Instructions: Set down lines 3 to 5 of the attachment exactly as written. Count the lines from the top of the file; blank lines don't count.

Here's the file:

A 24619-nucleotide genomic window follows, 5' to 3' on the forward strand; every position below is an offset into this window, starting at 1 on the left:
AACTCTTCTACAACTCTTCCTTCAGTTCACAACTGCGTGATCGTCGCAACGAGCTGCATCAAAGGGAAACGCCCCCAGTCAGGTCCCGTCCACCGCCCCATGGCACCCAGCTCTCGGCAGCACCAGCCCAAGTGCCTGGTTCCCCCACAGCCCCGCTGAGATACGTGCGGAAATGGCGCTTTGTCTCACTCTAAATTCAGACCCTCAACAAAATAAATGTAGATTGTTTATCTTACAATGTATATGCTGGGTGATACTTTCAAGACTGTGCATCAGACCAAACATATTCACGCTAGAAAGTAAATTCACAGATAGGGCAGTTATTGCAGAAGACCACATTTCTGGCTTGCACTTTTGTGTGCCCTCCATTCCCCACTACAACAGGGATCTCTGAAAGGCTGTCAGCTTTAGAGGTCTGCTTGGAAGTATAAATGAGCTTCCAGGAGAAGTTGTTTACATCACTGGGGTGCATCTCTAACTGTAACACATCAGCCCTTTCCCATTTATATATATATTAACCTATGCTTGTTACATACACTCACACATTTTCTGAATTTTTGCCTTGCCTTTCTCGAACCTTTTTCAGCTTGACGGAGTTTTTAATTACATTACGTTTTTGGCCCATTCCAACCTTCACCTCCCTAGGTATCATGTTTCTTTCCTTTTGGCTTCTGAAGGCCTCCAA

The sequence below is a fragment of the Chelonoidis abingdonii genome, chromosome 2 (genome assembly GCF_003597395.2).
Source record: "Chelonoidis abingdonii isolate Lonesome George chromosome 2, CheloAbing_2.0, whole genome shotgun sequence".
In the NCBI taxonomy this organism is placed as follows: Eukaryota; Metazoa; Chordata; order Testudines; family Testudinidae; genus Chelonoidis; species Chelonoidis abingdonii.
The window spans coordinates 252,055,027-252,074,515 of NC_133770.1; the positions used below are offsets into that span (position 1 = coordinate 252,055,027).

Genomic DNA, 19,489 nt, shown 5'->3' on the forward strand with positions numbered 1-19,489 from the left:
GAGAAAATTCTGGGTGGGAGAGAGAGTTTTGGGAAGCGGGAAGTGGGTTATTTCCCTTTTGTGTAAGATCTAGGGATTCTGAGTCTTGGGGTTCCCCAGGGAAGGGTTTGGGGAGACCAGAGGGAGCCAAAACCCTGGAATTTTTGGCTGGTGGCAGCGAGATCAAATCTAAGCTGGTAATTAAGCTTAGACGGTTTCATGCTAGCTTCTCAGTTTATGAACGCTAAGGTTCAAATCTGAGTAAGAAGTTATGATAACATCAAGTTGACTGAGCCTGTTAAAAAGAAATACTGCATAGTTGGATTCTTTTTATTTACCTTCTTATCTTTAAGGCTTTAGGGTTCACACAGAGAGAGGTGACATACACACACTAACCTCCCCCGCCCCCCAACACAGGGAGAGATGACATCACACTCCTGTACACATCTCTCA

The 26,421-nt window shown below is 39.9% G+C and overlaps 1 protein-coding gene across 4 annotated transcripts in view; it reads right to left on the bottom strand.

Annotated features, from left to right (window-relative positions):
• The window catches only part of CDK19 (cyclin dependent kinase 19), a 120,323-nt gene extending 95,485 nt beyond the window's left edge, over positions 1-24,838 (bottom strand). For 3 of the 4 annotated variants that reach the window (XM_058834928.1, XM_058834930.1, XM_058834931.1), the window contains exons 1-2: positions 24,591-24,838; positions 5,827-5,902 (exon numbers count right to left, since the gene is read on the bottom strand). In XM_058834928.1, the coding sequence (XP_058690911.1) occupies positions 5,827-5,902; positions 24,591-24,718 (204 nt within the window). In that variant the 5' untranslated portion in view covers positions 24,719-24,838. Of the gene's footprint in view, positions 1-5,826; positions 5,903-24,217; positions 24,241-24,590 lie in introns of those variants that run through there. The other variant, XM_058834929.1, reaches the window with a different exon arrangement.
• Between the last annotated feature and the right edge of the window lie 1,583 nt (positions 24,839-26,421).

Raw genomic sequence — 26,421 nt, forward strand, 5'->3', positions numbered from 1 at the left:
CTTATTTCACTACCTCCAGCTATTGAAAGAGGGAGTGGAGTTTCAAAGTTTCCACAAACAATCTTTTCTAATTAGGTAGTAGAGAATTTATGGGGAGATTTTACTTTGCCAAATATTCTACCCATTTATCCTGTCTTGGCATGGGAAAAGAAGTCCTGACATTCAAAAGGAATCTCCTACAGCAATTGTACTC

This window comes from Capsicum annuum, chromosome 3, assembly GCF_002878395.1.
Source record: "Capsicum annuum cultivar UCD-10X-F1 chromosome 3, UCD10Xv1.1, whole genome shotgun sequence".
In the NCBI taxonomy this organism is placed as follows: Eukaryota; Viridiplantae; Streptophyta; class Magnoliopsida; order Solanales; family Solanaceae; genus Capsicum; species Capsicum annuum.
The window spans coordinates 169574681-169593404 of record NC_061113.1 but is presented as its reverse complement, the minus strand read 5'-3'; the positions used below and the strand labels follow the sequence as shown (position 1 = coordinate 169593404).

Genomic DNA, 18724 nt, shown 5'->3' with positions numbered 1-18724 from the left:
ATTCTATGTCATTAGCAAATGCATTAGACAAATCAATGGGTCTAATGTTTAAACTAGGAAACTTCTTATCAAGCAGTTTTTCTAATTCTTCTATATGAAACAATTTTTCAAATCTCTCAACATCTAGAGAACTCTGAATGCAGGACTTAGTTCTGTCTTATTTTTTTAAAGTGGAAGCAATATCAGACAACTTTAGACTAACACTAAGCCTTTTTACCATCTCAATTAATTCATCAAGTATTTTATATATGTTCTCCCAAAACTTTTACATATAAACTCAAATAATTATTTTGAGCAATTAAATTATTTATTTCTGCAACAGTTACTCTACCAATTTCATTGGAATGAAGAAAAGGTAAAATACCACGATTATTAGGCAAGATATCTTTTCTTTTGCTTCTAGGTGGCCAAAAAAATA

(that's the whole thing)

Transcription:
The sequence below is a fragment of the Chelonoidis abingdonii genome, chromosome 2 (genome assembly GCF_003597395.2).
Source record: "Chelonoidis abingdonii isolate Lonesome George chromosome 2, CheloAbing_2.0, whole genome shotgun sequence".
In the NCBI taxonomy this organism is placed as follows: Eukaryota; Metazoa; Chordata; order Testudines; family Testudinidae; genus Chelonoidis; species Chelonoidis abingdonii.